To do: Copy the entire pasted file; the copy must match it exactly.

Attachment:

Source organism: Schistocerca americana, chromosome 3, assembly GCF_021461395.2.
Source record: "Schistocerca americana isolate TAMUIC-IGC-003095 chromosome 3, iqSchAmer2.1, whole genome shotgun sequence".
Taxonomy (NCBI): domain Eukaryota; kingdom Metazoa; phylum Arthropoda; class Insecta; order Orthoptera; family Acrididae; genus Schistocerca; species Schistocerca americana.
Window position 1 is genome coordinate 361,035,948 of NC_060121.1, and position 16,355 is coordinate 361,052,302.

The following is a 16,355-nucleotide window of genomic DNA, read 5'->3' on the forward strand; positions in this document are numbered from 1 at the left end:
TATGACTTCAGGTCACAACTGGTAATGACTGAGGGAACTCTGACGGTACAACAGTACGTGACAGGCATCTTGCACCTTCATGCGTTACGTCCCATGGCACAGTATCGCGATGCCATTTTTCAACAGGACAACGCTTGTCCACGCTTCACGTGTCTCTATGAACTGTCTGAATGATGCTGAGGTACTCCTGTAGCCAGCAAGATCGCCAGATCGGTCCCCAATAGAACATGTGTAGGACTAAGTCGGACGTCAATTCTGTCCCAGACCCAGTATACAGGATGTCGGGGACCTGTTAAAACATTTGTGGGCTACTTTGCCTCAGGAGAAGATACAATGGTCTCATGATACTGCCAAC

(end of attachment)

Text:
Source organism: Schistocerca americana, chromosome 3, assembly GCF_021461395.2.
Source record: "Schistocerca americana isolate TAMUIC-IGC-003095 chromosome 3, iqSchAmer2.1, whole genome shotgun sequence".
Taxonomy (NCBI): domain Eukaryota; kingdom Metazoa; phylum Arthropoda; class Insecta; order Orthoptera; family Acrididae; genus Schistocerca; species Schistocerca americana.
Window position 1 is genome coordinate 361,035,948 of NC_060121.1, and position 16,355 is coordinate 361,052,302.

The following is a 16,355-nucleotide window of genomic DNA, read 5'->3' on the forward strand; positions in this document are numbered from 1 at the left end:
TATGACTTCAGGTCACAACTGGTAATGACTGAGGGAACTCTGACGGTACAACAGTACGTGACAGGCATCTTGCACCTTCATGCGTTACGTCCCATGGCACAGTATCGCGATGCCATTTTTCAACAGGACAACGCTTGTCCACGCTTCACGTGTCTCTATGAACTGTCTGAATGATGCTGAGGTACTCCTGTAGCCAGCAAGATCGCCAGATCGGTCCCCAATAGAACATGTGTAGGACTAAGTCGGACGTCAATTCTGTCCCAGACCCAGTATACAGGATGTCGGGGACCTGTTAAAACATTTGTGGGCTACTTTGCCTCAGGAGAAGATACAATGGTCTCATGATACTGCCAAC